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Plans underway for fourth year of Africa Partnership Station
The international naval collaboration designed to assist African nations with maritime safety and security threats – the Africa Partnership Station (APS) – brought with it several "firsts" in the past year, and planners hope 2011 will be no
PARIS (June 22, 2010)  †Imed Zammit of the African Union (AU), discusses the AU's priorities in support of Africa's maritime domain during the second day of the Africa Partnership Station (APS) 2011 Main Planning Conference  in Paris, June 23, 2010. Naval officers and maritime experts from 21 African nations, along with 6 European partners and the U.S., are meeting this week to develop activities for the 2011 deployment of APS ships.  APS, U.S. Africa Command's primary maritime security engagement program, is the U.S. Navy's initiative designed to help African partner nations build their maritime security capabilities through year-round training events along the east and west coasts of Africa. Zammit is the head of maritime and inland water transport for the AU. (Photo by Kenneth Fidler)
1 photo: U.S. AFRICOM Photo
Photo 1 of 1: PARIS (June 22, 2010) †Imed Zammit of the African Union (AU), discusses the AU's priorities in support of Africa's maritime domain during the second day of the Africa Partnership Station (APS) 2011 Main Planning Conference in Paris, June 23, 2010. Naval officers and maritime experts from 21 African nations, along with 6 European partners and the U.S., are meeting this week to develop activities for the 2011 deployment of APS ships. APS, U.S. Africa Command's primary maritime security engagement program, is the U.S. Navy's initiative designed to help African partner nations build their maritime security capabilities through year-round training events along the east and west coasts of Africa. Zammit is the head of maritime and inland water transport for the AU. (Photo by Kenneth Fidler) Download full-resolution version
The international naval collaboration designed to assist African nations with maritime safety and security threats – the Africa Partnership Station (APS) – brought with it several "firsts" in the past year, and planners hope 2011 will be no different.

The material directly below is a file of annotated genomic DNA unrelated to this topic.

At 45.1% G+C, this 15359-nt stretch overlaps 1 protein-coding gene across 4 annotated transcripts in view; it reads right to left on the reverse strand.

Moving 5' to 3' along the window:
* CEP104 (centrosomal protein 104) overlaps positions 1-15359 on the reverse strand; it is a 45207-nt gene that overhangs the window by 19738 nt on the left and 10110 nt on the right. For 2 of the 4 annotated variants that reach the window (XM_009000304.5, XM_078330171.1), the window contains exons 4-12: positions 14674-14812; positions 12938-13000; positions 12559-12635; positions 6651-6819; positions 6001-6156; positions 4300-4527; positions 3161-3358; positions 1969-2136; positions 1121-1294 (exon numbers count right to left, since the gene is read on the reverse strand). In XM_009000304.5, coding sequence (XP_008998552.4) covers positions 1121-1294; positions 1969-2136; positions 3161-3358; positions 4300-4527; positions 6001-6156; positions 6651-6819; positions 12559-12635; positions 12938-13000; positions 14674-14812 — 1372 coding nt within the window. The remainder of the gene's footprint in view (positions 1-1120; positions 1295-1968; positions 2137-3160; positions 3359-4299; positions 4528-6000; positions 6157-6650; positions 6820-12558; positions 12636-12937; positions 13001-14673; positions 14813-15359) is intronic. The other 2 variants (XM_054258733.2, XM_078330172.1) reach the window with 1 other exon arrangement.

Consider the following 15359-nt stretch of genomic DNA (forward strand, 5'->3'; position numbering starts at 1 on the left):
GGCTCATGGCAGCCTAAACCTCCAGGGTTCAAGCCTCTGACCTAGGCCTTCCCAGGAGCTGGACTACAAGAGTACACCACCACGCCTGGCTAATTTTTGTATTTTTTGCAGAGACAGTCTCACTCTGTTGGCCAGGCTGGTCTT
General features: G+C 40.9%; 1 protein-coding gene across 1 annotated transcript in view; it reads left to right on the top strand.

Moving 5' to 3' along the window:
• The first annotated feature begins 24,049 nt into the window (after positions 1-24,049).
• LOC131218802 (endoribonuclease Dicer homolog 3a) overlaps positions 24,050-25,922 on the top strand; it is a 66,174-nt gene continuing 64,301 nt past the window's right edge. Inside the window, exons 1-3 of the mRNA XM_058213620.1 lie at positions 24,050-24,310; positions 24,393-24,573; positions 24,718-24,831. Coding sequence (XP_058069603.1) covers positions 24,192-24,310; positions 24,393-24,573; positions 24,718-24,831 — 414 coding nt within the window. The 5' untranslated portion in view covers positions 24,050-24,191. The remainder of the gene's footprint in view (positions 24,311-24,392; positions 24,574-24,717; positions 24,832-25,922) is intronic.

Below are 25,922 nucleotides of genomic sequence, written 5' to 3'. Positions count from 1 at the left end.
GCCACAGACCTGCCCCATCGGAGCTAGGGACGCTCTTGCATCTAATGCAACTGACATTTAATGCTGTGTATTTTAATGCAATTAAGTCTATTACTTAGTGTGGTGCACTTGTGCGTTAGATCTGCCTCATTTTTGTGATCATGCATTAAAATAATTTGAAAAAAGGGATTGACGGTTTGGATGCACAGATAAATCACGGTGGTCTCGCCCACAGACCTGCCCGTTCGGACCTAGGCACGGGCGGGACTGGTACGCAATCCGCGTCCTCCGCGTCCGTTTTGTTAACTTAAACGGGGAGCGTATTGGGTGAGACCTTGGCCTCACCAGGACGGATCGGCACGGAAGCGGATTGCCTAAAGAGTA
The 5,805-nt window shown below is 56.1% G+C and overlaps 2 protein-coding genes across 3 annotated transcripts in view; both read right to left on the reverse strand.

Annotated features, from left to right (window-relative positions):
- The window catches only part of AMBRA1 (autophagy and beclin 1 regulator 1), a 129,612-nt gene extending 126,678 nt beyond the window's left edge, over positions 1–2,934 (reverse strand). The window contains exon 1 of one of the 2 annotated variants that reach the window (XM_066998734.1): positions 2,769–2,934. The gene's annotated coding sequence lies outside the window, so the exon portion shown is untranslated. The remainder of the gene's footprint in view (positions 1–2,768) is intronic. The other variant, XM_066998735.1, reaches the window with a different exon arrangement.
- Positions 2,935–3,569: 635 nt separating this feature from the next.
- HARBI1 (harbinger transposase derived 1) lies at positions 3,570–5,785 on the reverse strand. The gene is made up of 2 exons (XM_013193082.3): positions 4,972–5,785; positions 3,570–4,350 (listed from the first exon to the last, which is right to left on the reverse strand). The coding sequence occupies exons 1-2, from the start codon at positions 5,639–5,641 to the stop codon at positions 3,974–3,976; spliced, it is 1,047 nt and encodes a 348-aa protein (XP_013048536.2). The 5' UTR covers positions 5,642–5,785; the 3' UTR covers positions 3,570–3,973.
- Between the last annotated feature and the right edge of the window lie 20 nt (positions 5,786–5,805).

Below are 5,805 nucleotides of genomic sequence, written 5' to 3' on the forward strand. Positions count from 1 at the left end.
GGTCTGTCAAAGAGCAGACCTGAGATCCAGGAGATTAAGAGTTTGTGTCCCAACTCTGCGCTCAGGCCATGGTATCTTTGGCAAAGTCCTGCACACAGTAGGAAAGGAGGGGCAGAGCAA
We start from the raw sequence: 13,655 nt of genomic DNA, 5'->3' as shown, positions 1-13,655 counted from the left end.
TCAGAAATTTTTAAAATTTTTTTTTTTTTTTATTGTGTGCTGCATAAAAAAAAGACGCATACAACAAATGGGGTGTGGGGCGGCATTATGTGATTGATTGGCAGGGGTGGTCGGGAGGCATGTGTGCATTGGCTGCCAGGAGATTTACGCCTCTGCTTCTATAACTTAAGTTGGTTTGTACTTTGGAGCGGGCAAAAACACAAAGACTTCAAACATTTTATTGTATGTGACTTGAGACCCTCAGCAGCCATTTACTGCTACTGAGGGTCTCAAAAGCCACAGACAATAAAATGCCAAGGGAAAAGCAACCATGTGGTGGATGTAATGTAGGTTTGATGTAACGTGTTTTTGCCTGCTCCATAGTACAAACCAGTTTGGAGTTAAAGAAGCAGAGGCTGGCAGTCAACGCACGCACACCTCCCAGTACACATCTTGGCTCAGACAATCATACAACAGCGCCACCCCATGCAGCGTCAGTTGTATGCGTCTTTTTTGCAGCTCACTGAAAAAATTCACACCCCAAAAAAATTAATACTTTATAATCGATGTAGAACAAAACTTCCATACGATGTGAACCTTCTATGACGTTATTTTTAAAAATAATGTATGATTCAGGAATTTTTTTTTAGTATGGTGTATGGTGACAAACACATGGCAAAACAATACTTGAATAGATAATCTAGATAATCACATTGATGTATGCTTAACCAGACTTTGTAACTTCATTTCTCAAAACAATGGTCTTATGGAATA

APS will begin its fourth year in January, and representatives from 21 African nations, 6 European nations and the U.S. this week are designing a program to offer more training opportunities and will seek to expand the reach of the program.
"My brothers from the African countries who are here will contribute immensely," said Nigerian Vice Admiral Il Ibrahim, the chief of Nigeria's naval staff, and a special guest at the opening day of the APS 2010 Main Planning Conference.
This week's conference, which concludes June 25, is the main effort to determine the hundreds of training and familiarization activities that will take place with the navies along both the east and west coasts of Africa. These are designed in response to specific requests from African partners.
"Our partnership continues to grow," said Rear Admiral Gerard Hueber, deputy chief of staff for strategy, resources and plans, U.S. Naval Forces Europe-Africa. "We are all listening to our partners, and it's our goal to incorporate lessons learned from both East and West Africa into next year's evolutions."
Hueber said some initiatives being looked at are providing longer duration training courses, more underway operations, more exercises, and shorter classroom training sessions. "That's more with our African partners in their ships, their boats, their crews, at sea," he said.
APS is an initiative by the U.S. Navy in response to a Gulf of Guinea Maritime Safety and Security Ministerial Conference in Benin in 2006, when ministers of 11 nations affirmed their commitment to address maritime safety and security issues.